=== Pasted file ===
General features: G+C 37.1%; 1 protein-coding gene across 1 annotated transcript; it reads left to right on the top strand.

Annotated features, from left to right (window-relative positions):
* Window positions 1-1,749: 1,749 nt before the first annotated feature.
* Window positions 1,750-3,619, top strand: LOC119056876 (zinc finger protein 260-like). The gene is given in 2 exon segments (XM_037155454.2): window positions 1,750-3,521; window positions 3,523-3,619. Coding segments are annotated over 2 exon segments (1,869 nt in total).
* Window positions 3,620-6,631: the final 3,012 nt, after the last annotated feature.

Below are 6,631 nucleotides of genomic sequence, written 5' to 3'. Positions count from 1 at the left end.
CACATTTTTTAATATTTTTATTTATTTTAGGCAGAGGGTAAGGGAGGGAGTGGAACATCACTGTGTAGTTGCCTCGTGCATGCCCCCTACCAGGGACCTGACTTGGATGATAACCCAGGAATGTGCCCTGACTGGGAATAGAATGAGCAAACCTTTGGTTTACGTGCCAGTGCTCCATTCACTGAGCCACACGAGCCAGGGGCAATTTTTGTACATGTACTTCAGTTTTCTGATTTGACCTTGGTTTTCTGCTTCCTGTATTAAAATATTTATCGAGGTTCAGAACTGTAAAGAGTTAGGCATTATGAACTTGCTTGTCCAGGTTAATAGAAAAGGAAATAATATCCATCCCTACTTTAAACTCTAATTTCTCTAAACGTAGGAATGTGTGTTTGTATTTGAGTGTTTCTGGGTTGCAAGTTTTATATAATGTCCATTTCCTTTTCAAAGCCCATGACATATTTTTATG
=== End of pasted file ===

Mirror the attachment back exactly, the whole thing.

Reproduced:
General features: G+C 37.1%; 1 protein-coding gene across 1 annotated transcript; it reads left to right on the top strand.

Annotated features, from left to right (window-relative positions):
* Window positions 1-1,749: 1,749 nt before the first annotated feature.
* Window positions 1,750-3,619, top strand: LOC119056876 (zinc finger protein 260-like). The gene is given in 2 exon segments (XM_037155454.2): window positions 1,750-3,521; window positions 3,523-3,619. Coding segments are annotated over 2 exon segments (1,869 nt in total).
* Window positions 3,620-6,631: the final 3,012 nt, after the last annotated feature.

Below are 6,631 nucleotides of genomic sequence, written 5' to 3'. Positions count from 1 at the left end.
CACATTTTTTAATATTTTTATTTATTTTAGGCAGAGGGTAAGGGAGGGAGTGGAACATCACTGTGTAGTTGCCTCGTGCATGCCCCCTACCAGGGACCTGACTTGGATGATAACCCAGGAATGTGCCCTGACTGGGAATAGAATGAGCAAACCTTTGGTTTACGTGCCAGTGCTCCATTCACTGAGCCACACGAGCCAGGGGCAATTTTTGTACATGTACTTCAGTTTTCTGATTTGACCTTGGTTTTCTGCTTCCTGTATTAAAATATTTATCGAGGTTCAGAACTGTAAAGAGTTAGGCATTATGAACTTGCTTGTCCAGGTTAATAGAAAAGGAAATAATATCCATCCCTACTTTAAACTCTAATTTCTCTAAACGTAGGAATGTGTGTTTGTATTTGAGTGTTTCTGGGTTGCAAGTTTTATATAATGTCCATTTCCTTTTCAAAGCCCATGACATATTTTTATG